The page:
Black metal fans have surely been looking forward to Cor Scorpii’s appearance. It should be noted that they are the closest many will have ever been able to come to seeing Norwegian legends Windir live, but it does the band a disservice to only regard them as an offshoot in their shadow rather than as an accomplished band in their own right. Consider them instead as more of a phoenix from Windir’s ashes, who we are lucky to be seeing since they do not play outside of Norway all that often. With only their cult demo and last year’s debut album ‘Monument’ to go off, they perform all their songs with technical skill and Ǿvstedal is an energetic, imposing frontman who implores the crowd to headbang their way through an excellent set hampered only by a slightly muddy sound making it at times difficult to discern the all-important keyboard melodies.  

Metsatöll steal the show – they have been sitting quietly on the bill but their fans, whilst not abundant as some of the more mainstream acts at the festival, are devoted. Having made their mark internationally at USA’S ‘Heathen Crusade’ festival, they waste no time before providing Lichtenfels with an aggressive forty five minutes of heavy metal laced with traditional Estonian instruments and a deadly combination of Rabapagan’s hostile vocals and folk singing, telling tales of their culture. Unapologetically raw but nonetheless melodic and captivating, fists are raised throughout the hall and they will hopefully be spreading more of their history around Europe soon.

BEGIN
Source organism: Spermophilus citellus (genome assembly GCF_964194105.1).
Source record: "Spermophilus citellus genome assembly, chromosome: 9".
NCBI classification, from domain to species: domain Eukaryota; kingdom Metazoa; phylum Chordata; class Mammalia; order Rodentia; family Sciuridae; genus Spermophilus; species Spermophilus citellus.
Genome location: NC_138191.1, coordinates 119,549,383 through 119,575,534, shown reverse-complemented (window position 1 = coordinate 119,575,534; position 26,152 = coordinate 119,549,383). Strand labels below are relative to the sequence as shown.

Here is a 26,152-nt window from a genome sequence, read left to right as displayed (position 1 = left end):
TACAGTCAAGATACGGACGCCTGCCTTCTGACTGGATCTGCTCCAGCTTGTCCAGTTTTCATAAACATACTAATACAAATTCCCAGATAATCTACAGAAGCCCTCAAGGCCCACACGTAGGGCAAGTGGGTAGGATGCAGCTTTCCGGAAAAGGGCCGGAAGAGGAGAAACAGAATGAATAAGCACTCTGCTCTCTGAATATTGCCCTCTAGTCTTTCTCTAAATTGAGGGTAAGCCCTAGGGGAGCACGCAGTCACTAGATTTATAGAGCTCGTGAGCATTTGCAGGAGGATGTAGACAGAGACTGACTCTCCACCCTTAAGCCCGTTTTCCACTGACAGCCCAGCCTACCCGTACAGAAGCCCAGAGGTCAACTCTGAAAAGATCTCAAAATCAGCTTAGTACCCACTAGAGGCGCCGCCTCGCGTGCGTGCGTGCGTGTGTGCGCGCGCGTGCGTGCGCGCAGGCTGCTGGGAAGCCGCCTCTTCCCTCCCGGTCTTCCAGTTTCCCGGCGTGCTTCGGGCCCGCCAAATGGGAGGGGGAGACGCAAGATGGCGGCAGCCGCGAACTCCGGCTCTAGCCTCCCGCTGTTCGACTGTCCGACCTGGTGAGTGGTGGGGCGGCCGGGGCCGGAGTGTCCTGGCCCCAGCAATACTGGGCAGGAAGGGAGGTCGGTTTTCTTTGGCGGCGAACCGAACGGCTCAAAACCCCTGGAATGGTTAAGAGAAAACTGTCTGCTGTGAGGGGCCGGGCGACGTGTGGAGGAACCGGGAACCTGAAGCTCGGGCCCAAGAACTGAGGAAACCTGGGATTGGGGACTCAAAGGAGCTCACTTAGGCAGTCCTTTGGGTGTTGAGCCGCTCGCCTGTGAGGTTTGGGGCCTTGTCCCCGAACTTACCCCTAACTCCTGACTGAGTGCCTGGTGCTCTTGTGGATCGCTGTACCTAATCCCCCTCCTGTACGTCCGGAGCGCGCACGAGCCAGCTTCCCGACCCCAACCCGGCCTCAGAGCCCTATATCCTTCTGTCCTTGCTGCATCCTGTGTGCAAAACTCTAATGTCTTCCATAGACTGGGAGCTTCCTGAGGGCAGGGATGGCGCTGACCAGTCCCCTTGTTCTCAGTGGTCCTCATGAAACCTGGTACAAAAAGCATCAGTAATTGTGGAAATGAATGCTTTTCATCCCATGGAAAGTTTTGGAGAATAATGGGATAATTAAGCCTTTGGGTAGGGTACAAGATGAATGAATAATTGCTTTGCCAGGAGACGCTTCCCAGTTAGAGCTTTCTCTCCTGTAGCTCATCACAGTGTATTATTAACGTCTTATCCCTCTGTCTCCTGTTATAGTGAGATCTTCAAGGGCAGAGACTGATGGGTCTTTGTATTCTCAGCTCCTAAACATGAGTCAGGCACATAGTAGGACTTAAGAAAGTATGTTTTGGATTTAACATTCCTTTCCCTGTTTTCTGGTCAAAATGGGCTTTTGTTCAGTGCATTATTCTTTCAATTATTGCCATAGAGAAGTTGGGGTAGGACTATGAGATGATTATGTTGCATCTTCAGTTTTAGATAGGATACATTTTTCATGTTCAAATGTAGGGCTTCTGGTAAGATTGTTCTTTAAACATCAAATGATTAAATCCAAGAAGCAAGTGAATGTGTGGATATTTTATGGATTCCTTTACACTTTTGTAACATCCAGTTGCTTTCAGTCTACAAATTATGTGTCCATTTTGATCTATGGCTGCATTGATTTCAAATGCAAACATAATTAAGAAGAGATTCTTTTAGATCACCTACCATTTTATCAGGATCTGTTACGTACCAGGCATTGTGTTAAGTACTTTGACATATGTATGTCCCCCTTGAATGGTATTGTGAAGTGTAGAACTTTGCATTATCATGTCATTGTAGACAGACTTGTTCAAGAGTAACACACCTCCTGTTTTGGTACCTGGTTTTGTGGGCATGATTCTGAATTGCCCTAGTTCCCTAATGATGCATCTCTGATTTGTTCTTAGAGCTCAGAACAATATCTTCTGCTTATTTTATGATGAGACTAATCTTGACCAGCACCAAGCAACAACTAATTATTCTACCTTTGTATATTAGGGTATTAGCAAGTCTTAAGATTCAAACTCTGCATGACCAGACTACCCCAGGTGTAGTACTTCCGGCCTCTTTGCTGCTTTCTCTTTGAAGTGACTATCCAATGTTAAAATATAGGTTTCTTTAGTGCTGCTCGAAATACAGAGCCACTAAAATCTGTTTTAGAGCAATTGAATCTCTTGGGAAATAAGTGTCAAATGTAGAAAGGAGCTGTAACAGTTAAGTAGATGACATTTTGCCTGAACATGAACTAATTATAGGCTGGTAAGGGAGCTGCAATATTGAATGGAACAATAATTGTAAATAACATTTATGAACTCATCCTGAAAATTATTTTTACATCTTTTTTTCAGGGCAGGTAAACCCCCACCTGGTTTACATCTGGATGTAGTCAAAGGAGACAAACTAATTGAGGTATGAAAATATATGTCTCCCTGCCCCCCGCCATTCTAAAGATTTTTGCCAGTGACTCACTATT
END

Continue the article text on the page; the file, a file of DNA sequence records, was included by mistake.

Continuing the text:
Fjoergyn are a more avant-garde folk metal band, with folk used in the loosest sense. Their sweeping symphonic style sounds fantastic on their albums but their last Ragnarök performance, in 2007, showed them struggling to translate it to a live setting and relying heavily on backing tracks. Although time has made them much tighter and more polished, something still sadly feels a bit lacking with their performance tonight. The energy and talent is there but the complex song writing leaves the band having to restructure much of their music and vocals to bring it to the masses. Festival organiser Ivo joins them onstage to do vocal duties on Katharsis, which is perhaps the highlight of their set.